This proposal describes a five year longitudinal study of the nature and quality of effective marital functioning in old and middle-aged couples. The focus of the research is on normal aging and on long-term first marriages. Marriage is viewed as a singularly important interpersonal relationship that plays an increasingly important role in the maintenance of well-being in old age. Our previous work with young married couples has shown that current and future levels of marital satisfaction can be best understood by directly observing the couple as they interact, especially when they are attempting to resolve problem areas in their marriage. We propose to study 140 married couples who differ as to age (old versus middle-age) and marital satisfaction (satisfied versus dissatisfied) and to observe three different kinds of marital interactions in the laboratory on two different occasions two years apart. During each interaction a multi- method data collection will be carried out that includes fine- grained measurement from a number of different domains. Longitudinal change in marital satisfaction and health will be assessed as well. The research addressed five specific aims: (a) to study the nature of marital interaction in old age; (b) to determine how happy and unhappy marriages differ in old-age and in middle age; (c) to find predictors of change in relationship satisfaction over a two year period in old-age and in middle age; (d) to determine the stability of marital interaction over a two year period in old-age and in middle age; and (e) to study the relations among marital satisfaction, marital interaction, and health in old-age and in middle age.

National Institute of Health (NIH)
National Institute on Aging (NIA)
Research Project (R01)
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Human Development and Aging Subcommittee 3 (HUD)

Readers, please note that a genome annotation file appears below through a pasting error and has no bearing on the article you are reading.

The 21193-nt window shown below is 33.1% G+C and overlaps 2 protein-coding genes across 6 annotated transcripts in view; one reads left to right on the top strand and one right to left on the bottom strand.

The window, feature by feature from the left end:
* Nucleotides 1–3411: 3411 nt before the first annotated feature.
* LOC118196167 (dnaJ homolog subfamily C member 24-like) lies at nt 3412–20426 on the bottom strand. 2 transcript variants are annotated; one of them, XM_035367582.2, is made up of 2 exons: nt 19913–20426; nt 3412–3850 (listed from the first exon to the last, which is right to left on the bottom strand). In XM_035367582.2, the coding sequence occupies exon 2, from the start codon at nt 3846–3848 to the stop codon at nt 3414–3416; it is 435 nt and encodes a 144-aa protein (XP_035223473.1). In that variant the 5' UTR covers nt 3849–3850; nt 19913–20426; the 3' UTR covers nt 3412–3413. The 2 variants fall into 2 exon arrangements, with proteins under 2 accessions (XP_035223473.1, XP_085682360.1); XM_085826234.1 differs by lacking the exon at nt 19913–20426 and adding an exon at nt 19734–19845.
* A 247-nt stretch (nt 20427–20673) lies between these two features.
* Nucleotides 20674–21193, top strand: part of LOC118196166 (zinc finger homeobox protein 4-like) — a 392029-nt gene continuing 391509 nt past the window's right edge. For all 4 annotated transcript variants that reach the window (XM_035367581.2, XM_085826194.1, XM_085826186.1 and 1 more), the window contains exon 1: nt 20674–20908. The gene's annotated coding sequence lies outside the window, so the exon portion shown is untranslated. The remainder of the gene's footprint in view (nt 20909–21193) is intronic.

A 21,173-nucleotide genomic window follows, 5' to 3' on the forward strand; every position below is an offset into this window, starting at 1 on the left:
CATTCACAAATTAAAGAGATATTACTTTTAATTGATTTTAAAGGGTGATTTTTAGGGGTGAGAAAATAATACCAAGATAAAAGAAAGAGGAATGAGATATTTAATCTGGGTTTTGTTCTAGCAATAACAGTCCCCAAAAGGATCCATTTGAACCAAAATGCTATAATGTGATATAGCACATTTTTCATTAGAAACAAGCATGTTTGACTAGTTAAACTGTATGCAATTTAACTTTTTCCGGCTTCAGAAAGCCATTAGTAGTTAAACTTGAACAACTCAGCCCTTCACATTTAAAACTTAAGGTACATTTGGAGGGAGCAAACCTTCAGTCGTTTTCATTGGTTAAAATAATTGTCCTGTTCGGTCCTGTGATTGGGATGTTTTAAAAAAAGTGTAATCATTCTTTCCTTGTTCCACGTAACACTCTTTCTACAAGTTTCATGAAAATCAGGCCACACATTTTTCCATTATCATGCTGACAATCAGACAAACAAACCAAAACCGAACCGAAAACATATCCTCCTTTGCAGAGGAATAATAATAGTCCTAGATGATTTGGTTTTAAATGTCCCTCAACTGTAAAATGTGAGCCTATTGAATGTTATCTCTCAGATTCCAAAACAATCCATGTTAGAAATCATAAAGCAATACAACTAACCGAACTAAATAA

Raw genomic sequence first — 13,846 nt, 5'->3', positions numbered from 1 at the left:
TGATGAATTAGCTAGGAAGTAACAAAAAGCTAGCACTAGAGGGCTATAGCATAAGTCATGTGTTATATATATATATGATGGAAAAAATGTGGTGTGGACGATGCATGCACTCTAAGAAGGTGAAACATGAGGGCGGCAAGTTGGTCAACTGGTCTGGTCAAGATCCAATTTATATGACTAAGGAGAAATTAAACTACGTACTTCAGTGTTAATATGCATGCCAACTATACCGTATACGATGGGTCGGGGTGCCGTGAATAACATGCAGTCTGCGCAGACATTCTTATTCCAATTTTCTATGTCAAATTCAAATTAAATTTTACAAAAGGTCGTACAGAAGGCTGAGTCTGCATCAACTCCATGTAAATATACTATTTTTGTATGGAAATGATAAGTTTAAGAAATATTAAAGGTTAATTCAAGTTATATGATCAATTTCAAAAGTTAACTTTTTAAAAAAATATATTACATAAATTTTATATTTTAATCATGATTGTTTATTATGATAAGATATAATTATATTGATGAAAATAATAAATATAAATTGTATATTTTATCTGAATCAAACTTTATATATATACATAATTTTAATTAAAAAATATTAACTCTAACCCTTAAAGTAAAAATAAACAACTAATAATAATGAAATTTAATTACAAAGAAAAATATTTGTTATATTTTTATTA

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University of California Berkeley
Schools of Arts and Sciences
United States
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Bloch, Lian; Haase, Claudia M; Levenson, Robert W (2014) Emotion regulation predicts marital satisfaction: more than a wives' tale. Emotion 14:130-44
Cavanaugh, Jane E; Jaumotte, Juliann D; Lakoski, Joan M et al. (2006) Neuroprotective role of ERK1/2 and ERK5 in a dopaminergic cell line under basal conditions and in response to oxidative stress. J Neurosci Res 84:1367-75
Gross, J J; Levenson, R W (1997) Hiding feelings: the acute effects of inhibiting negative and positive emotion. J Abnorm Psychol 106:95-103
Carstensen, L L; Gottman, J M; Levenson, R W (1995) Emotional behavior in long-term marriage. Psychol Aging 10:140-9
Levenson, R W; Carstensen, L L; Gottman, J M (1994) The influence of age and gender on affect, physiology, and their interrelations: a study of long-term marriages. J Pers Soc Psychol 67:56-68
Carstensen, L L; Turk-Charles, S (1994) The salience of emotion across the adult life span. Psychol Aging 9:259-64
Gross, J J; Frederickson, B L; Levenson, R W (1994) The psychophysiology of crying. Psychophysiology 31:460-8
Gross, J J; Levenson, R W (1993) Emotional suppression: physiology, self-report, and expressive behavior. J Pers Soc Psychol 64:970-86
Levenson, R W; Carstensen, L L; Gottman, J M (1993) Long-term marriage: age, gender, and satisfaction. Psychol Aging 8:301-13
Carstensen, L L (1992) Social and emotional patterns in adulthood: support for socioemotional selectivity theory. Psychol Aging 7:331-8

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